The main differences between traditional bows and Olympic Recurves are:
1. Traditional bows usually have longer limbs.
2. Traditional bow strings are made from materials like Dacron or Fast Flight which helps reduce string vibration for better arrow flight consistency.
3. Traditional bows have a shelf to hold the arrow that’s about an inch higher than the rest of the bow, this allows archers to shoot at full draw without hurting themselves (or their equipment).
4. There is no upper limb on traditional bows, the riser and limbs are one solid piece of material (usually wood). This results in less energy stored within the bow but also makes it weaker since there’s only one layer of material holding everything together.
Why don’t Olympic Recurve Archers use stabilizers?
Olympic Archery rules prevent archers from adding additional weight to the front of their bows (known as “let-off” or a “rest”). This means that Olympic Recurve Archers don’t use stabilizers, which add about 3 pounds (1.3 kg) of weight to the front of a bow and help reduce vibration and wobbling during shooting.
What kind of sight does an Olympic archer use?
Most modern-day recurves come with a shelf for holding your arrow but if it doesn’t, you can always add one to your bow. High-quality shelves are built into all Olympic Archery Rests and New Archery Products offers great arrow rests at reasonable prices.
Olympic Recurve Bows also tend not to have sights on them since most shooters use a “spot-sight” instead. A spot sight is basically a large dot, which you attach to the bowstring, about 12 – 18 inches in front of your arrow rest. You can buy these from Win & Win, Hoyt Archery, or Fred Bear Archery for around $10.
What’s the best size arrow to shoot?
Shooting a bigger-sized shaft will give you a longer arrow trajectory and speed but it’ll also be harder to hold in your hand when aiming at your target. Smaller arrows tend to be faster and easier to aim but don’t travel quite as far before falling off target due to wind resistance and gravity. This makes Olympic Recurve Archers prefer to use 2313-sized shafts which travel just under 80 meters per second and usually weigh in at 18 – 20 grams.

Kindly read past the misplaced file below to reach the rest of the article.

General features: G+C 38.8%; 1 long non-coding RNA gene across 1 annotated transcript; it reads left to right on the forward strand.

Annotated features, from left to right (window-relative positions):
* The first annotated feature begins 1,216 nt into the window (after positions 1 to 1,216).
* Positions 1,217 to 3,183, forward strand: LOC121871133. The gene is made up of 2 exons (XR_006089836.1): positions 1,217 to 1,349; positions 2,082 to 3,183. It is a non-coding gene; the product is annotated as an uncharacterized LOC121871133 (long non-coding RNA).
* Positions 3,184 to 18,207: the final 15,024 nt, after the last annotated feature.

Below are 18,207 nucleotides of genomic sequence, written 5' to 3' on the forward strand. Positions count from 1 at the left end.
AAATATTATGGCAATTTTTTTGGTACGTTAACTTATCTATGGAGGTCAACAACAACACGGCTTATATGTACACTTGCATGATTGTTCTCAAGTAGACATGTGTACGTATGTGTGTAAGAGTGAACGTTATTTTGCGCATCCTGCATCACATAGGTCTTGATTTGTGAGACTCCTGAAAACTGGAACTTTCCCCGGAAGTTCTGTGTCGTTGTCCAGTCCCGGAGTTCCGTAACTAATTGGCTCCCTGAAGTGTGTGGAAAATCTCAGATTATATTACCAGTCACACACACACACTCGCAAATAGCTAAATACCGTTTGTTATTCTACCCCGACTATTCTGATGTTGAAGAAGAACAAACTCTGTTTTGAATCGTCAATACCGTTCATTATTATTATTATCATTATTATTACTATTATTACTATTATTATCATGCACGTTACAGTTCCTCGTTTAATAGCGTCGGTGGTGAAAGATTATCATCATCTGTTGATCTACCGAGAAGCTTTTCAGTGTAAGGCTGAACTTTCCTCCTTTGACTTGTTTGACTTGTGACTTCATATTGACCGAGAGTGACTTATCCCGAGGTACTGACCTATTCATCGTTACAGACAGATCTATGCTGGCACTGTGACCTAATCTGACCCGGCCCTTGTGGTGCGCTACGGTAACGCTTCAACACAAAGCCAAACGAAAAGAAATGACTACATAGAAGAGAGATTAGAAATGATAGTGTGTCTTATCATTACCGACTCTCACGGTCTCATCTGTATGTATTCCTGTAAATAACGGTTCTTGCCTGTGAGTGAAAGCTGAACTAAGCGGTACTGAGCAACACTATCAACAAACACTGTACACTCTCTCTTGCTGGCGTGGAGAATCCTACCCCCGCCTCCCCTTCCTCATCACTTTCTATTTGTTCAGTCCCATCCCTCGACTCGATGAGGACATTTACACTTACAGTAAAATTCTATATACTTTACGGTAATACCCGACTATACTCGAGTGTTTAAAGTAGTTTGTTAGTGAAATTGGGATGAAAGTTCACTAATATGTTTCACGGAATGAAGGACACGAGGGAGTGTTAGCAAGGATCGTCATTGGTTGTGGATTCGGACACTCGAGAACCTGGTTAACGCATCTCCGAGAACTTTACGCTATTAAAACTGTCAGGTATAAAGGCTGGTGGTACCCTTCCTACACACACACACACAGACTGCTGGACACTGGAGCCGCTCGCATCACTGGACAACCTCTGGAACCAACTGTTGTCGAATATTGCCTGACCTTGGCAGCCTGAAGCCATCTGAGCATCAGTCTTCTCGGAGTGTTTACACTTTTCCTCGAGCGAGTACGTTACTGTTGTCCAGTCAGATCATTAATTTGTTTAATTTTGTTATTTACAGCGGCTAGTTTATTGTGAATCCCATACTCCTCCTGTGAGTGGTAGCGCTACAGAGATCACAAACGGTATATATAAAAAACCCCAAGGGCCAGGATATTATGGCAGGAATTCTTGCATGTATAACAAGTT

Olympic Archery Equipment
From hunting in a forest to the final shot taken at the Olympics, every archer must balance their skills with their selection of equipment, whose purpose is to improve their overall performance.
The Olympics have strict regulations in place that determine what assistive aids can be used, unlike when you hunt recreationally. Find the most essential pieces of equipment used by Olympic archers in order to help improve their accuracy.
How much does Olympic Archery Bow Price
The best Olympic Recurves can cost $1000 or more for a top-of-the-line professional model such as the Hoyt Maxxis Carbon, The Win & Win Black Knight II, or the Fred Bear Instinct. That being said, if you’re on a budget it’s perfectly possible to shoot competitively using a less expensive ($300 – 400) older model that’s been refurbished by a reputable archery store. Whatever you decide to buy, make sure to get written proof of the warranty included with your purchase!
How to compete in Olympic archery?
For you to be an archer in the Olympic games, you must be no less than 16 years old. To earn a qualification, there are many competitions you will need to ace.
These include the World Archery Championships and some continental qualification tournaments. The qualification slots are allocated to your country’s National Olympic Committees, you can’t get a slot by yourself.
You can earn a position to compete as a team or individually. Only twelve-team qualification positions are available for each team category. In the independent competitions, you will be vying for one of 28 qualification spots.
That’s 28 in the men’s competition and 24 in the women’s section. So all in all, you get 64 individuals competing.
For the first round at the Olympics:
- You will have 12 ends of 6 arrows ( that makes 72 arrows).
- You will have to shoot at a target placed at the Olympic archery distance of 70 meters.
- You will have to score very high when you hit the butt( the maximum score you can get is 720).
When all 64 participants are done shooting, the total for each participant is added up.
Next is the elimination stage.
Here two athletes face-off. The one who gets the highest points proceeds to the next stage, while the losing party bows out of the competition. This elimination goes on until they get a winner.